Ready to learn more about endometriosis and infertility? Schedule an appointment online or over the phone with Rickie at Alpenglow Gynecology in Littleton, Colorado. 

You Might Also Enjoy...

How Your Vagina Changes After Childbirth

You knew your life would change after your little one arrived. But you may not have expected changes to your vagina! Keep reading to learn how your vagina changes after you have a baby and the way we help restore your most delicate tissues.

Tips for Helping Your Teen Through Puberty

From physical changes to emotional challenges, there’s no doubt puberty can be difficult to navigate. Keep reading to learn our top tips for helping your teen daughter through the ups and downs of puberty.

Myths and Facts About IUDs

Thinking about getting an IUD? You’ve probably heard some rumors about these small T-shaped devices that protect against pregnancy. We’re here to set the record straight. Keep reading to learn the facts about IUDs.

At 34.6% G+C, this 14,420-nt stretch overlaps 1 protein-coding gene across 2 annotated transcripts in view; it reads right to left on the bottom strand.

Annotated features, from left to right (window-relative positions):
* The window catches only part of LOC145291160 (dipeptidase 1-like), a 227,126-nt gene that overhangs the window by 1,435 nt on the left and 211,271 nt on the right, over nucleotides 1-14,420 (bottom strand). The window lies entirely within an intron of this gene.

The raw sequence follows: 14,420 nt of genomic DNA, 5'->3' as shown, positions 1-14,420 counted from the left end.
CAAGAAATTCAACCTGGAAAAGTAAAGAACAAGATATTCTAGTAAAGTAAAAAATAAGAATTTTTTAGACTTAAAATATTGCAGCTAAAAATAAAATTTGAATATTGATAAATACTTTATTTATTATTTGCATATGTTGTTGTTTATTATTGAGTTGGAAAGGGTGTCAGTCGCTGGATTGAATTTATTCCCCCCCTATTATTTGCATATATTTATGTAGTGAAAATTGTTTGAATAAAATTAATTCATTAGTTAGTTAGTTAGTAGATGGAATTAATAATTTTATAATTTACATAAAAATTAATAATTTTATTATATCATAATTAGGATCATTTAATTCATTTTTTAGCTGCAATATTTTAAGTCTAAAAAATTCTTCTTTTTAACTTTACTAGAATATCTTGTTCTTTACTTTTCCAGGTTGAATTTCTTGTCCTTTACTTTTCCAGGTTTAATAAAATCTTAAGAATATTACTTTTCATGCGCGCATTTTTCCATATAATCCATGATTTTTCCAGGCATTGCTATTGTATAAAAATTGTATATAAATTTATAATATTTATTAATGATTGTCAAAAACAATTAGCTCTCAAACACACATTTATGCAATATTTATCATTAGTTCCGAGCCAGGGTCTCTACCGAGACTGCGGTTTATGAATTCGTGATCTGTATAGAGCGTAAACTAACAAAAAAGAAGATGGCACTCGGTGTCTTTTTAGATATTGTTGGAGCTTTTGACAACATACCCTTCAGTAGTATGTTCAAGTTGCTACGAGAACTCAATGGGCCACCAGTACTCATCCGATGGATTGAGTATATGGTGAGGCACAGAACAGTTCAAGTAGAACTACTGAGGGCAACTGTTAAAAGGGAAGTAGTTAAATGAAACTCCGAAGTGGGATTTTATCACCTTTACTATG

Warning Signs of Vaginal Atrophy

Vaginal atrophy affects millions of women, and this common condition can trigger a number of unpleasant symptoms. Learn to spot the warning signs of vaginal atrophy and the treatments available to help.

5 Encouraging Facts About Menopause

Thinking about menopause can make many women shudder. But not all news about this time of change is bad news. Keep reading to learn some encouraging facts that can help you navigate this transition.